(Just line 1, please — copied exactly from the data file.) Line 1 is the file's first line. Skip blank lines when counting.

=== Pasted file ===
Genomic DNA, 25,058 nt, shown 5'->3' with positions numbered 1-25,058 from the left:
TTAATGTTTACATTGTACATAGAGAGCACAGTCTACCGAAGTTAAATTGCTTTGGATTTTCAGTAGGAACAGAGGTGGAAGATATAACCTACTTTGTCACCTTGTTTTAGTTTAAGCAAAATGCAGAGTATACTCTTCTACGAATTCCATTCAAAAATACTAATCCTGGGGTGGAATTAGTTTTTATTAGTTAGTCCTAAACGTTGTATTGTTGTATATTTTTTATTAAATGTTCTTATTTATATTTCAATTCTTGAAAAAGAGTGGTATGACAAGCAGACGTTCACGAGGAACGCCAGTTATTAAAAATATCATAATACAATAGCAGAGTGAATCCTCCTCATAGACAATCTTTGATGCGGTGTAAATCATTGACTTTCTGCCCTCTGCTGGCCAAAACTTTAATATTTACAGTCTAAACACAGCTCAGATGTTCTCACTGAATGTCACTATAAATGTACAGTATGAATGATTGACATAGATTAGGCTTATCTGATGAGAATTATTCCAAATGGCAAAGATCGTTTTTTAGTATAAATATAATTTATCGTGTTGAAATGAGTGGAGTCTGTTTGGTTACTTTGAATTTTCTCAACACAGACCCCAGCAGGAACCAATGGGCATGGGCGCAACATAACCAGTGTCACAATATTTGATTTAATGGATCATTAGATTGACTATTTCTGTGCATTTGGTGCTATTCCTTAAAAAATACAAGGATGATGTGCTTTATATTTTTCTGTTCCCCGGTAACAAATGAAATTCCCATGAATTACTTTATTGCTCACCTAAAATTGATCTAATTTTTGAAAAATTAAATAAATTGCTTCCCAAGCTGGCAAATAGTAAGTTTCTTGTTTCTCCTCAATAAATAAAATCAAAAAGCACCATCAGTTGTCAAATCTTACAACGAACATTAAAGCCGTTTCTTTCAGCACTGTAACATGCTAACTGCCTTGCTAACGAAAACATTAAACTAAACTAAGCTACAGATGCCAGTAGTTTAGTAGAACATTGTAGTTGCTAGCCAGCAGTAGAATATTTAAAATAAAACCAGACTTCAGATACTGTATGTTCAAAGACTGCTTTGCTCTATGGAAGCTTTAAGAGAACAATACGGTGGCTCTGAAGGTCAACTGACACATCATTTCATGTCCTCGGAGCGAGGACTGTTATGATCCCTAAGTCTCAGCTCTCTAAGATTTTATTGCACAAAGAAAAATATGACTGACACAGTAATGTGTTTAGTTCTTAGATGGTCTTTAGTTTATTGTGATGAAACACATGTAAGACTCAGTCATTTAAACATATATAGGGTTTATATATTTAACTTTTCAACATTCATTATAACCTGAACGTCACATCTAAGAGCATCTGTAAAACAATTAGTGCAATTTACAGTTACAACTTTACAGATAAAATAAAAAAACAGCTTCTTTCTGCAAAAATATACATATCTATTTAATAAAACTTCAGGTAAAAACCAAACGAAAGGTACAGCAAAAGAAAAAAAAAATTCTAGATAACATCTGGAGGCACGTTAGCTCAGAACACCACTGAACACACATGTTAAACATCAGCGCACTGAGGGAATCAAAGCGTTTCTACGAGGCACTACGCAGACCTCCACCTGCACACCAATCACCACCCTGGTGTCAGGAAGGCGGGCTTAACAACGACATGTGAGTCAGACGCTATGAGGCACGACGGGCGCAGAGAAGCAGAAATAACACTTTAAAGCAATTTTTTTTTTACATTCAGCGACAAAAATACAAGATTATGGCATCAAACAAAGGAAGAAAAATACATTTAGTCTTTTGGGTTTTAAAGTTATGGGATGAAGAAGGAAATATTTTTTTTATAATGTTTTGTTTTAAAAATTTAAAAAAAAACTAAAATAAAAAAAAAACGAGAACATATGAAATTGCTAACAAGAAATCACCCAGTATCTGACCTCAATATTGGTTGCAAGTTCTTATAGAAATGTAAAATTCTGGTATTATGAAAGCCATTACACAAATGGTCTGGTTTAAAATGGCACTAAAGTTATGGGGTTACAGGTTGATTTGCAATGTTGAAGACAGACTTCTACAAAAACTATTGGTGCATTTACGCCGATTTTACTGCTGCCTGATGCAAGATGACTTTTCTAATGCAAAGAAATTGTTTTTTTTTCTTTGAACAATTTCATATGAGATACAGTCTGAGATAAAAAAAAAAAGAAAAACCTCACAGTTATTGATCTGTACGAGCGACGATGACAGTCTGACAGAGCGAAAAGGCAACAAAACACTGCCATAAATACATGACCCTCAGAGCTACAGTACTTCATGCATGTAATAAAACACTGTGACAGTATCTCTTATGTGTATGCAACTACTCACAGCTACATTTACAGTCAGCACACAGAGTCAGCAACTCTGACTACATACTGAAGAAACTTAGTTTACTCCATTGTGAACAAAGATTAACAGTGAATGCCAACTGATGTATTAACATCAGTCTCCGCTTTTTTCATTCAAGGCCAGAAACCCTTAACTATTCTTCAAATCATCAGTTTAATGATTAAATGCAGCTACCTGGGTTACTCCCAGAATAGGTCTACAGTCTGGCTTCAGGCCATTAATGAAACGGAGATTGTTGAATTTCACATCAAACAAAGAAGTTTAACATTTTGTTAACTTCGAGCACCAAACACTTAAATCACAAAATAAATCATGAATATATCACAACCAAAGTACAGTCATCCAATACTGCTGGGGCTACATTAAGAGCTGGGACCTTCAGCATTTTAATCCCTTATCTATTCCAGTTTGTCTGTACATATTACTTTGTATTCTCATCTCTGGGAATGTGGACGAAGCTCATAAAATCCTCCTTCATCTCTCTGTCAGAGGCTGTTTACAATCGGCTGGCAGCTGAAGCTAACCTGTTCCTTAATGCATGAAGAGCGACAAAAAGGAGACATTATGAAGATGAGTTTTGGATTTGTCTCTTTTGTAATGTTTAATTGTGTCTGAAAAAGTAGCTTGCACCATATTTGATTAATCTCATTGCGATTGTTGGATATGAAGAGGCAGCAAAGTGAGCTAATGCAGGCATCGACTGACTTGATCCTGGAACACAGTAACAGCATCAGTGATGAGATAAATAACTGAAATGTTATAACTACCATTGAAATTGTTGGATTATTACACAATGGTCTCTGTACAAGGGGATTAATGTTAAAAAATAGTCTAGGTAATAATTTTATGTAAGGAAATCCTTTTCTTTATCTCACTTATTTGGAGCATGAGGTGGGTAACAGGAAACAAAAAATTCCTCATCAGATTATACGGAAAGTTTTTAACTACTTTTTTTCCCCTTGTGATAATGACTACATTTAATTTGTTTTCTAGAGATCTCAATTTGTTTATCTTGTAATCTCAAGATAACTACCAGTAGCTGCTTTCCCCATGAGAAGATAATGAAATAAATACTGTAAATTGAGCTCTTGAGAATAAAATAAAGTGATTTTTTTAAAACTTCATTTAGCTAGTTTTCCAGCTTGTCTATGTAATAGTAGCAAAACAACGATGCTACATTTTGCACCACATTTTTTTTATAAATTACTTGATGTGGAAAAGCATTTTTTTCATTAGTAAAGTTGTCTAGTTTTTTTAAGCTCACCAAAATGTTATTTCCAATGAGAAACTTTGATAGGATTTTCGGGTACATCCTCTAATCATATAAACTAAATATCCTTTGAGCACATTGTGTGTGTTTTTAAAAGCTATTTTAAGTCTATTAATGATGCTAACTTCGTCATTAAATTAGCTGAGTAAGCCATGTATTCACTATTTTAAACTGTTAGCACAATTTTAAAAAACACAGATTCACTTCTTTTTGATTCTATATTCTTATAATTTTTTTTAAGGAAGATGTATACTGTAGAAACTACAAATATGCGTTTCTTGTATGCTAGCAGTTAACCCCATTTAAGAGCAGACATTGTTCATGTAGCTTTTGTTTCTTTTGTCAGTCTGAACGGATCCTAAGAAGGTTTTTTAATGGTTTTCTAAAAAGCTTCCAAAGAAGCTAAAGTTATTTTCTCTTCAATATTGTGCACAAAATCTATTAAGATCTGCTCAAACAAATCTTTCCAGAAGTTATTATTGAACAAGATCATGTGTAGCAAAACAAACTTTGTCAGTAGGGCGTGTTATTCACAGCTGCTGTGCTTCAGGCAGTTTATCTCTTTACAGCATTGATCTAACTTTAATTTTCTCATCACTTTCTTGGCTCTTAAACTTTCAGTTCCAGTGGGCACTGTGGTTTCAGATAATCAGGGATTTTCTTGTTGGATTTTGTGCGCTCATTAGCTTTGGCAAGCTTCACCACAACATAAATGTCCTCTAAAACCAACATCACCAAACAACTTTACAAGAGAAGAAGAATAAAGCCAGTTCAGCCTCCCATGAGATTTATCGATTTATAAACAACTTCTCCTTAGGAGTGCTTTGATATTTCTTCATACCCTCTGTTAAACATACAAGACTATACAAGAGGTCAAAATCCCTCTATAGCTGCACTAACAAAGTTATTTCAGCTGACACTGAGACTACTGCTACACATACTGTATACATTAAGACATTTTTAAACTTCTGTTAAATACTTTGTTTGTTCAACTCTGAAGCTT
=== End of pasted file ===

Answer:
Genomic DNA, 25,058 nt, shown 5'->3' with positions numbered 1-25,058 from the left: